Do you think the ss tube is a good alternative to delrin on acrylic stems?


Either one puts the break-point well into the safe zone, so it becomes a matter of preference, I think.quote]

Thank you. Good to know.

LatakiaLover wrote:
In my case, the PipeWorld has seen enough Delrin gluing failures over the years that the material is something I avoid unless it is requested, because even though it CAN be attached so that it will never fail, I don't want those who associate Delrin with "beginner" pipes to think I've made a poor choice.


On the first few pipes I made, I had some attaching issues about a year down the road. At the time I was only using ebonite rod for my stems and wasn't scoring the delrin correctly (literally just scratching the surface). Now that I have some more appropriate tools and practice, I don't do delrin on ebonite. I still use it for acrylic though. Does delrin attach attach better to acrylic or ebonite? or is there a difference? Regardless, I am going to try the ss tubing because I like how the tenon matches the stem :)

Kiel

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PostPosted: Tue Nov 10, 2015 3:35 am 
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kamkiel wrote:
Does delrin attach attach better to acrylic or ebonite?


Unless you use some high-priced, designed-for-Delrin glue, nothing attaches to it.

The only way it can be locked in with zero failure is to think of the glue as a third piece in a 3-D puzzle. If it flows into interlocking gaps and then hardens, adhesive strength is irrelevant. It's a mechanical lock.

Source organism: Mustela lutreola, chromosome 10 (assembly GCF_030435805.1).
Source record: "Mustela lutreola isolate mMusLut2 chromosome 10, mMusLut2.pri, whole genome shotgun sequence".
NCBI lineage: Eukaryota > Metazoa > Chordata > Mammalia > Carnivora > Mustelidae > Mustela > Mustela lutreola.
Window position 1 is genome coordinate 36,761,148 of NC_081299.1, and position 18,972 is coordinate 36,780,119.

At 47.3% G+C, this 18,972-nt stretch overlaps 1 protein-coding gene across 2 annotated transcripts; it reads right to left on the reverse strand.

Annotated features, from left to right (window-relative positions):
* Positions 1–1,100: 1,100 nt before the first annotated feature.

As you (and many others have discovered the hard way), merely roughening surfaces isn't enough. Deep and wide (appx 1mm) scoring is necessary using something like a triangular needle file or hacksaw blade in a crosshatch pattern. (actually the grooves don't need to be that deep & wide for strength... that's so high viscosity glues will flow into them readily).

For the corresponding walls of the stem, reach in with a small ball or triangular rotary tool like a Dremel or Foredom, and pock the surface with several rows of divots.

When gluing, spread the glue INTO all the depressions with a small paddle-shaped toothpick---think spreading icing on a cake---and when they are full, add an additional thin layer to the tenon and shove it home.

Wipe any excess from around the base of the tenon with appropriate solvent, and let the assembly cure thoroughly. Afterward, clear any hardened overflow from the airway with a drill bit.

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"Not once has a customer looked at one of my pipes and said, 'I like this pipe, but wish you had made the stem an hour faster'... I want every stem to be perfect" --- Adam Davidson


Last edited by LatakiaLover on Tue Nov 10, 2015 5:10 pm, edited 1 time in total.

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PostPosted: Tue Nov 10, 2015 9:22 am 
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Great information, George.

For those who think you can't make pipes without lots of fancy tools, here's proof you can. Baldo Baldi makes his pipes in this workshop, with nothing more than a drill press, buffing motor, files, rasps, and sandpaper. (Also appears to have a bandsaw ?)

Image

Link to more pics:http://www.theitalianpipe.com/make/bb/bblab.htm

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PostPosted: Tue Nov 10, 2015 11:47 am